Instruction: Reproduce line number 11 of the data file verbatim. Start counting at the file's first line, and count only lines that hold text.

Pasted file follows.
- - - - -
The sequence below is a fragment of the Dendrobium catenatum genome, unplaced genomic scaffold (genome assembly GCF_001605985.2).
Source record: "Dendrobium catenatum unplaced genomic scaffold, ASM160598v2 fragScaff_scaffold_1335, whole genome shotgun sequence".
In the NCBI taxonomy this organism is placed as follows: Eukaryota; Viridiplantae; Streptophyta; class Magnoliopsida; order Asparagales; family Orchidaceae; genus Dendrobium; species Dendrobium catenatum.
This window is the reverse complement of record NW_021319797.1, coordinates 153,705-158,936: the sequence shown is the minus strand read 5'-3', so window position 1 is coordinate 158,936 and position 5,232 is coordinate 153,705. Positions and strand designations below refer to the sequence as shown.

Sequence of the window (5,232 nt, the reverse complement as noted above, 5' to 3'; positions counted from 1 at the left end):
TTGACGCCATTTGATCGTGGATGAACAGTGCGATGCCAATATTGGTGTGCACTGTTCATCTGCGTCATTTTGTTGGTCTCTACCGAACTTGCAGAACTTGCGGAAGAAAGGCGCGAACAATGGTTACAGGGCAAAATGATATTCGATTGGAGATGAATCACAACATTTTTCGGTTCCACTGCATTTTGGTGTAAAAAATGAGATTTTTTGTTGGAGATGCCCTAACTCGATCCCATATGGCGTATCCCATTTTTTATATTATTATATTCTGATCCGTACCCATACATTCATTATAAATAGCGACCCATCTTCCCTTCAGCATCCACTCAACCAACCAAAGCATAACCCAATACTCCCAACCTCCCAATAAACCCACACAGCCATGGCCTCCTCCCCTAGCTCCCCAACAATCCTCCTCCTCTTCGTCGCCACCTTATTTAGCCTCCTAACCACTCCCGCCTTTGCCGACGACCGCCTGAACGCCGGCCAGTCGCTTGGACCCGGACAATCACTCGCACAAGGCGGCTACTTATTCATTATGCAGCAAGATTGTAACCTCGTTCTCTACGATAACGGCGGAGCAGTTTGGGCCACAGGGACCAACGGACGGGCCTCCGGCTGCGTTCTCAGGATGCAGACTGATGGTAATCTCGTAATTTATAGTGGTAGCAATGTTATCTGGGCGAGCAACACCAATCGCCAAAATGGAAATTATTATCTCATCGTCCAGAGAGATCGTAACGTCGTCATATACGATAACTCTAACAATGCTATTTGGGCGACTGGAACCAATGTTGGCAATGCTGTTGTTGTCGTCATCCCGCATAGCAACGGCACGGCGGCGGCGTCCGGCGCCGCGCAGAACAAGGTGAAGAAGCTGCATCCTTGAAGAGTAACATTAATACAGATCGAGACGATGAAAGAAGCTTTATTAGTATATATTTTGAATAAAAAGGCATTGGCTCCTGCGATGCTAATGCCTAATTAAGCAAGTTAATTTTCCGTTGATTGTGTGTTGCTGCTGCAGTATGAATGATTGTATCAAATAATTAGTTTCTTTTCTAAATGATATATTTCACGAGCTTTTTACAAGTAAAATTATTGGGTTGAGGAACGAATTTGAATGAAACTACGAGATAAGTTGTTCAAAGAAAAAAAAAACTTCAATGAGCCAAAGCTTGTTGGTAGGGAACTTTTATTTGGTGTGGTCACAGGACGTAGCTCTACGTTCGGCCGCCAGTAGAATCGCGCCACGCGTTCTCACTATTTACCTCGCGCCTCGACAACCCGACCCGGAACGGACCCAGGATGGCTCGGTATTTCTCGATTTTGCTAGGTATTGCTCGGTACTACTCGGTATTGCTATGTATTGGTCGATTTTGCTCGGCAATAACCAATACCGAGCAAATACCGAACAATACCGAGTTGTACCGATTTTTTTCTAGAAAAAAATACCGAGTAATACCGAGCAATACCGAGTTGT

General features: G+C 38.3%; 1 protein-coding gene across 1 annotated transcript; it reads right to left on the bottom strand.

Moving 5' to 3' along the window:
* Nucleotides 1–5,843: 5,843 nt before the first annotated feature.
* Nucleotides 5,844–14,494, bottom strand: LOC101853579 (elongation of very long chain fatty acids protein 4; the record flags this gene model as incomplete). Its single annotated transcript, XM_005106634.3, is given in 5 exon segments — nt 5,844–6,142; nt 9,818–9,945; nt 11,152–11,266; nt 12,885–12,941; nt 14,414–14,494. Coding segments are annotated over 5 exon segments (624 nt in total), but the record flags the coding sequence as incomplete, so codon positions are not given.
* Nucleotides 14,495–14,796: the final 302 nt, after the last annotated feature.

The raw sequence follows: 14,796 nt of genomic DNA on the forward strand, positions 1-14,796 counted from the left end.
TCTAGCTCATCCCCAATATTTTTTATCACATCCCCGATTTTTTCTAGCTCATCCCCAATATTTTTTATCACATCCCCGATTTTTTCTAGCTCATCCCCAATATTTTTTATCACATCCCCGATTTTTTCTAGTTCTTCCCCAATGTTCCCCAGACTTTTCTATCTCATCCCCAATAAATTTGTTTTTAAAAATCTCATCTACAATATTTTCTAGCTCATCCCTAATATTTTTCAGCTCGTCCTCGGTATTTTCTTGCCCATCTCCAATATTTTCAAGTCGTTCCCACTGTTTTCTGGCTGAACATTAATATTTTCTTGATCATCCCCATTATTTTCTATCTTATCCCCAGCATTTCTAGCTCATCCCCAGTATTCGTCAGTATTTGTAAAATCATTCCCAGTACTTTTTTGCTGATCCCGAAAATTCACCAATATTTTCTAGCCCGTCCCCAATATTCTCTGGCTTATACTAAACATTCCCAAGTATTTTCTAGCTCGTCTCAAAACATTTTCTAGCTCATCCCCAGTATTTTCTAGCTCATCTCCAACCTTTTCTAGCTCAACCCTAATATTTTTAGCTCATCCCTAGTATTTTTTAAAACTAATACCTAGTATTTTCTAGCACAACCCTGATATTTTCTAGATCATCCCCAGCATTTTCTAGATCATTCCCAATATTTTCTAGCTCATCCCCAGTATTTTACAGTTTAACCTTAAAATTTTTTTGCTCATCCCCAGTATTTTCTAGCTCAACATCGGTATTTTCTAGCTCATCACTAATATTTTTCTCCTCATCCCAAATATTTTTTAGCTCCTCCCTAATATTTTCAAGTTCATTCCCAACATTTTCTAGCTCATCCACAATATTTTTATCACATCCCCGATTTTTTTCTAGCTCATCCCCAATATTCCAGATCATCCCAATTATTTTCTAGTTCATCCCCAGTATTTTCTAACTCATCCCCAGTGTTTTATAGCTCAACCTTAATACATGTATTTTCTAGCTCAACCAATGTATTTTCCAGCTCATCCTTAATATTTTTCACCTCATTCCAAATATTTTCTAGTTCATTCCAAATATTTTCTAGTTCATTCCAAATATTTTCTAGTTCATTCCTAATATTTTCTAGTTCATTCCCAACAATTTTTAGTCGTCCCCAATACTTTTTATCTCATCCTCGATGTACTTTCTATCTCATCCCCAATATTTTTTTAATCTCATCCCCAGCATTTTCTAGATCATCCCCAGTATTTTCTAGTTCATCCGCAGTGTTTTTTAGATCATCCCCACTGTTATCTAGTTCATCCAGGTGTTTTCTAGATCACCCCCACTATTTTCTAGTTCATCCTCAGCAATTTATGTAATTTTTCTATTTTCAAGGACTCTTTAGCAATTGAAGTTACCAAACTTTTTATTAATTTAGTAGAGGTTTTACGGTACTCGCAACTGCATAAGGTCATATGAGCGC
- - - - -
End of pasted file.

* Nucleotides 14,495–14,796: the final 302 nt, after the last annotated feature.